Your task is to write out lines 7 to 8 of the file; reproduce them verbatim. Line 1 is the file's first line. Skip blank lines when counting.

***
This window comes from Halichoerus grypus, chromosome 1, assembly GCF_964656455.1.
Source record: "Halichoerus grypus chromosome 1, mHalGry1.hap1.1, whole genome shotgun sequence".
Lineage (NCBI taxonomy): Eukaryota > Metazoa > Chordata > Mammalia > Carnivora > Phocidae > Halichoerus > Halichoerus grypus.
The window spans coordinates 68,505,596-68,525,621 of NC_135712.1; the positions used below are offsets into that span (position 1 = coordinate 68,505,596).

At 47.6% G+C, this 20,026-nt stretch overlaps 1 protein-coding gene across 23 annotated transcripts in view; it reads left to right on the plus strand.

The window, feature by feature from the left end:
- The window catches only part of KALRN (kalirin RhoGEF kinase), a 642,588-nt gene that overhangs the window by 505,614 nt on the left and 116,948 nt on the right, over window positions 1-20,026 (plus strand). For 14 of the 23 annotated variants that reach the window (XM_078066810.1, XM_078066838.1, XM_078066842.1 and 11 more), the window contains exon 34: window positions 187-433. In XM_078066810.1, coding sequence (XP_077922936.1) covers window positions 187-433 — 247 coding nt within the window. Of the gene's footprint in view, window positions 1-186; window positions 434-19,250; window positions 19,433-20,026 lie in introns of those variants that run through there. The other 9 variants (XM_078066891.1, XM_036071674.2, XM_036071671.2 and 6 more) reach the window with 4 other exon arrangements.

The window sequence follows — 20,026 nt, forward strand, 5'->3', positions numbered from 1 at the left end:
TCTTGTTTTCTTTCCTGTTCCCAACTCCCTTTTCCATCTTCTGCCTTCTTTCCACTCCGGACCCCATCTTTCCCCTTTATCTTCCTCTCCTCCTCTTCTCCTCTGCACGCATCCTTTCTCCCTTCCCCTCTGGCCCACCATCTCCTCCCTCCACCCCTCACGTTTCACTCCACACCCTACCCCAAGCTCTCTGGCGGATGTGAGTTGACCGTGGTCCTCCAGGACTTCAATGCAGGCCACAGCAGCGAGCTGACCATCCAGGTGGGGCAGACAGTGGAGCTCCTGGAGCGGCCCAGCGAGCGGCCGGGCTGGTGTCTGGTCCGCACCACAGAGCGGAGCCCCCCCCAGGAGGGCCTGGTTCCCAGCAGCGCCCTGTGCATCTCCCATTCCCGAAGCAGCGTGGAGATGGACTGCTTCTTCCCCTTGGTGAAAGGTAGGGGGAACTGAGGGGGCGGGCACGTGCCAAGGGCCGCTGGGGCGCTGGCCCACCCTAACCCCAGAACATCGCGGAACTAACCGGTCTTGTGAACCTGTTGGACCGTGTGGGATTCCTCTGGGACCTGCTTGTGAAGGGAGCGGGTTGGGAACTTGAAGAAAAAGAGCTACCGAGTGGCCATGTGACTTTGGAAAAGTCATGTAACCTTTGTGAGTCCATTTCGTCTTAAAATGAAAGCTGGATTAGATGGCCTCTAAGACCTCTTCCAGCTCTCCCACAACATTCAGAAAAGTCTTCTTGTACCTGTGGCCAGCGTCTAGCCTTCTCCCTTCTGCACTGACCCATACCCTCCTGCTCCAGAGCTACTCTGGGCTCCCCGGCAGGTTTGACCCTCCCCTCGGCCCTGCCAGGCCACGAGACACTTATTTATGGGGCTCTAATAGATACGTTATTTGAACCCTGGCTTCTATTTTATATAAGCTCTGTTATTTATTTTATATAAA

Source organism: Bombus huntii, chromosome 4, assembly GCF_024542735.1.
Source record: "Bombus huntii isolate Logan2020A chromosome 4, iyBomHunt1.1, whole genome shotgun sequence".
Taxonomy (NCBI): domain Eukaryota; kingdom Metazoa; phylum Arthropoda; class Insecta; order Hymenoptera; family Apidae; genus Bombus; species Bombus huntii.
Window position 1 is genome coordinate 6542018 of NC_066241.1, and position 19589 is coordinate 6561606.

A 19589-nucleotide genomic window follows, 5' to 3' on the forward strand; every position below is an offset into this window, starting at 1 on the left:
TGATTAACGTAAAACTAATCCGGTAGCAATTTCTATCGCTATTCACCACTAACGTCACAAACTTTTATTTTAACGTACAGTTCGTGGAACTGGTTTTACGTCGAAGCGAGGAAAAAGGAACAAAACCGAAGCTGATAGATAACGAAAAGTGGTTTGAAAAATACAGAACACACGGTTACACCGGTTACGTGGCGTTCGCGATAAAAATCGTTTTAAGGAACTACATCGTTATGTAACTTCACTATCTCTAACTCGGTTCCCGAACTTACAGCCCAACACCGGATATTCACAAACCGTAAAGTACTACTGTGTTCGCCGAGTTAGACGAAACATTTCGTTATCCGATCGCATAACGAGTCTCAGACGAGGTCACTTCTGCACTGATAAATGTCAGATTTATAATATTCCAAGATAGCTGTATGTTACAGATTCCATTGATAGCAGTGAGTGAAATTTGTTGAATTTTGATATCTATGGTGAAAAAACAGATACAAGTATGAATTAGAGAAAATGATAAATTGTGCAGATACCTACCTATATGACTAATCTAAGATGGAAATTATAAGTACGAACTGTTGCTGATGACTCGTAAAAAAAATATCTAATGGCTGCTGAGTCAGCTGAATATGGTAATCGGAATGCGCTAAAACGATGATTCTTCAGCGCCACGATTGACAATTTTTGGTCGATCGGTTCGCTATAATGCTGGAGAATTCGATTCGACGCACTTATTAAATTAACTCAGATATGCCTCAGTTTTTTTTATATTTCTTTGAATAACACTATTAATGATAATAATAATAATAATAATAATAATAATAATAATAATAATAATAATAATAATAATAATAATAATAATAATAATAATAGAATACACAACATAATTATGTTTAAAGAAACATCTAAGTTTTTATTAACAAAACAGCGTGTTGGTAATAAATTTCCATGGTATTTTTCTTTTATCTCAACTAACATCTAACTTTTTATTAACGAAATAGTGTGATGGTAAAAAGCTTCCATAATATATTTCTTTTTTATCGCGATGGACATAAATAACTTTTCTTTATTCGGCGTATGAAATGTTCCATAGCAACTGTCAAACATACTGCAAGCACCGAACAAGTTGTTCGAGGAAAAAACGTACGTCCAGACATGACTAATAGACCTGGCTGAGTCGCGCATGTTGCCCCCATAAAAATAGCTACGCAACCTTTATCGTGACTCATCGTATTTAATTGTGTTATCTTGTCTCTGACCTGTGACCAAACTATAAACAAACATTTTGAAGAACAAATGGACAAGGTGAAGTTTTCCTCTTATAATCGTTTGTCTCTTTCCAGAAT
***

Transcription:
- The window catches only part of KALRN (kalirin RhoGEF kinase), a 642,588-nt gene that overhangs the window by 505,614 nt on the left and 116,948 nt on the right, over window positions 1-20,026 (plus strand). For 14 of the 23 annotated variants that reach the window (XM_078066810.1, XM_078066838.1, XM_078066842.1 and 11 more), the window contains exon 34: window positions 187-433. In XM_078066810.1, coding sequence (XP_077922936.1) covers window positions 187-433 — 247 coding nt within the window. Of the gene's footprint in view, window positions 1-186; window positions 434-19,250; window positions 19,433-20,026 lie in introns of those variants that run through there. The other 9 variants (XM_078066891.1, XM_036071674.2, XM_036071671.2 and 6 more) reach the window with 4 other exon arrangements.

The window sequence follows — 20,026 nt, forward strand, 5'->3', positions numbered from 1 at the left end: